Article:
but this annoyed the people downstairs, so, as an alternative,
if it was wet, the long room at the back of the White
Hart pub was used. Alternatively if it was dry and
daylight, use was made of the playground at St
Luke's Infants School, Evesham
Rd, Headless Cross (now demolished).
Rifle shooting was practiced at Hampton
Lovett, Drotwich, where the Worcestershire Regiment
had a rifle range. Battle training with the regular army was
also carried out here. Bill had a close call when he was a
member of the butts party. Behind the targets was a brick
wall to stop the bullets going out over the countryside. On
one occasion a bullet ricocheted back off the wall and hit
him on his steel helmet, leaving a mark, if not a dent. Had
he been wearing his forage cap he would have been a goner!
He has kept the spent bullet to remind him of this close call.
Another duty of the HG was to man the telephone
at HQ. For this two men would be on duty all night but before
dawn one of these men would go to an observation post established
at Highfields, the former home
of Dr Henderson.
This was located about 200yds to the east of the junction
between Birchfield Rd and Evesham
Rd (OS Grid Reference SP 03926601) being the highest
point in the village from where the observer could watch for
parachutists. A water tower (left)
now occupies the site of this former OP. (It was generally
expected that the Germans would make a surprise attack using
parachutists to capture key objectives at or before dawn,
as they had done on the Continent.)
Bill can remember coming off Home Guard
night duty at 6.00 am, going home to change and then being
at work at the Royal Enfield
works by 7.00 am He would then work an eleven hour shift,
very often falling asleep at his machine, and arrive home
again at 7.00 pm, possibly having to be back on Home Guard
duty again by 8.00 pm.
It was the H.G. duty to man roadblocks.
So far only the location of two has been established, one
at the top of Plymouth Rd, consisting
large concrete cylinders, these would have been rolled out
and equally spaced to block the road. The other was situated
at the top of Mount Pleasant
at the entrance to what is now the Comfort
Hotel - in 1940 the home of Alderman
Charles Terry. This roadblock consisted of reinforced
concrete cylinders, about six feet tall, octagonal in shape.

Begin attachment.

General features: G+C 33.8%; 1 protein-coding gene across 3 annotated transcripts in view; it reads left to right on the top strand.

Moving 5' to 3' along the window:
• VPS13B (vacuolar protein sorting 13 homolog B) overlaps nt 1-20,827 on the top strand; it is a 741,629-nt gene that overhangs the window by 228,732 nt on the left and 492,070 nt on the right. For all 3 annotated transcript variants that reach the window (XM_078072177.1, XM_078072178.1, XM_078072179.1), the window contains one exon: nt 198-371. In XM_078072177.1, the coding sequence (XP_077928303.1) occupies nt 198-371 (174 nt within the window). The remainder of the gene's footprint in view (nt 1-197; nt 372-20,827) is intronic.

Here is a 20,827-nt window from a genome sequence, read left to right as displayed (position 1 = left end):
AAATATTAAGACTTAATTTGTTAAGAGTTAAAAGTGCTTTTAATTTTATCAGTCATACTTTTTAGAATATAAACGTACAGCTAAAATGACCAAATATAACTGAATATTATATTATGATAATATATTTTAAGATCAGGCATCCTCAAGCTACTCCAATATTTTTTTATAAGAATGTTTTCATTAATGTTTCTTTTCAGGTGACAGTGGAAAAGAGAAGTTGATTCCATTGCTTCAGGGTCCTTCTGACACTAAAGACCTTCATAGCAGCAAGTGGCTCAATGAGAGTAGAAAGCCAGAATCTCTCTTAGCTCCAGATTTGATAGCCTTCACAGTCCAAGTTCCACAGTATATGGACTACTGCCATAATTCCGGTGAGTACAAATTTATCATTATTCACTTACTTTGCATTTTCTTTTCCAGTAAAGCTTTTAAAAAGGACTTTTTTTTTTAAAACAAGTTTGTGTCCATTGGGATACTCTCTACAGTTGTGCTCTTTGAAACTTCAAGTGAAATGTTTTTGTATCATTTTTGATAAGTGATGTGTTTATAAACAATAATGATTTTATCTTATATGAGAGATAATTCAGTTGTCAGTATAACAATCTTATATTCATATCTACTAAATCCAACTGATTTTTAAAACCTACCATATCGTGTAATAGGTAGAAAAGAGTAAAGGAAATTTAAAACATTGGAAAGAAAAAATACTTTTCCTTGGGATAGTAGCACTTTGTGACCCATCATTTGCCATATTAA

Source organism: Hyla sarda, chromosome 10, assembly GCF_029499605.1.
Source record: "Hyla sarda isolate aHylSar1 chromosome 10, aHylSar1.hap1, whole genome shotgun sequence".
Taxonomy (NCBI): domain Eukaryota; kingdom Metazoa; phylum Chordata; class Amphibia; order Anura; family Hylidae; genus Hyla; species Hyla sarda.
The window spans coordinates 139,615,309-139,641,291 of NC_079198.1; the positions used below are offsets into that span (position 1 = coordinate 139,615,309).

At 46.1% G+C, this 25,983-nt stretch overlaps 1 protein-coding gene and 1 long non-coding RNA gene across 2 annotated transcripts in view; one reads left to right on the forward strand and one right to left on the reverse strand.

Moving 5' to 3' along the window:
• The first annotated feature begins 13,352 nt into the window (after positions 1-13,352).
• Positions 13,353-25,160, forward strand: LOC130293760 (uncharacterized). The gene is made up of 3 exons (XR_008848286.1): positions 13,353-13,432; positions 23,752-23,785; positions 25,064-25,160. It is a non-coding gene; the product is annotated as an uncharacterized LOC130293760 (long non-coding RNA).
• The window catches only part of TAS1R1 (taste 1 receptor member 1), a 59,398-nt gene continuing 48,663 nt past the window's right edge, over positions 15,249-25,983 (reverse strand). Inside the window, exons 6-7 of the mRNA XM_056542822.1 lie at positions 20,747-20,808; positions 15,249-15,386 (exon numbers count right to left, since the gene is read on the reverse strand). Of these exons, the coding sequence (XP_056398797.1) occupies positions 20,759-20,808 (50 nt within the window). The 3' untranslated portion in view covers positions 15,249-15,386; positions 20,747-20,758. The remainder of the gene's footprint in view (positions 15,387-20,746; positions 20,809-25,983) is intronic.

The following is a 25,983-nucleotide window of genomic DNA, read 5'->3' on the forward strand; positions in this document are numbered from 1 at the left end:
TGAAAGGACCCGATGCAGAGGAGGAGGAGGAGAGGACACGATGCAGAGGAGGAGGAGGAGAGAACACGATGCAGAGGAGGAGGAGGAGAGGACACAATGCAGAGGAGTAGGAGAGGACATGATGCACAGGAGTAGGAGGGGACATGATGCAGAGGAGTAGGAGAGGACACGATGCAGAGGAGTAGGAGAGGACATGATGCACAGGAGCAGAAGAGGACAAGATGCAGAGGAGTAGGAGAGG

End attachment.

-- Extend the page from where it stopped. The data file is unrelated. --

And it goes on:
Pieces of wood were fixed to the edges of the octagon so as
to form a round end allowing it to be rolled. With several
men pushing it could be rolled into position. Having got it
into place, one of the wooden pieces was knocked off so that
it settled on one of the flats. Several of these, when in
position, would effectively block the road to any vehicle.
Albert received training on another use
for the hand grenade that was to fire it from a cup discharger.
This was a steel cup about the size of a straight-sided beer
glass, with a hole in the bottom, which then fitted over the
end of the rifle barrel and locked in place. Into the rifle
breech was fed a balastite cartridge ie, a cartridge without
a bullet attached.
You then took a Hand Grenade (better known
as a Mills Bomb) with a round metal plate fixed to its bottom;
this plate was of a size to give it a snug fit inside the
safety pin was pulled out of the grenade and placed base plate
down into the cup of the rifle. Once it was inside the cup
the side of the cup held the safety lever in place and prevented
the grenade from exploding. You then knelt down on one knee
placed the butt of the rifle on the ground. When ready, you
pressed the trigger, held your breath and went temporarily
deaf! The cartridge exploded, the charge of gas went up the
barrel hitting the grenade base plate and throwing it with
force towards the target. The time in flight was about the
same time as the fuse setting in the grenade (approx 4-5secs).
With the rifle angled forward at about 45 degrees and aimed
at the enemy it would throw a grenade about 120yards.
Live grenade throwing was carried out in
Pitcher Oak Wood, Redditch under
the supervision of the Battalion weapons officer Capt.
Seal. Here Bill had another lucky escape from injury.
After the detonator had been put into the grenade as directed
he moved forward into the assembly area, then forward to the
Waiting Bay and finally into the Throwing Bay. Here the procedure
was to remove the safety pin, throw the grenade then duck
below the parapet when ordered. In ducking it was necessary
to go straight down, bending the knees not your neck. On this
occasion the order was slow in being given so that he actually
saw the explosion and to avoid the blast quickly bent his
neck. The result was a blow on the back of his neck with a
piece of soft clay. Had it been shrapnel he might have been
badly injured if not killed.
Bill also recalls the proficiency tests
he had to undergo for his sergeant's stripes, the first being
to dismantle and reassemble a Browning automatic rifle under
the gaze of the Battalion's Weapons Officer. The second test
was grenade throwing at the range in Pitcher
Oak Wood, Redditch; he had to do the grenade throwing
exercise twice because his proficiency papers were lost.
After receiving his sergeant's stripes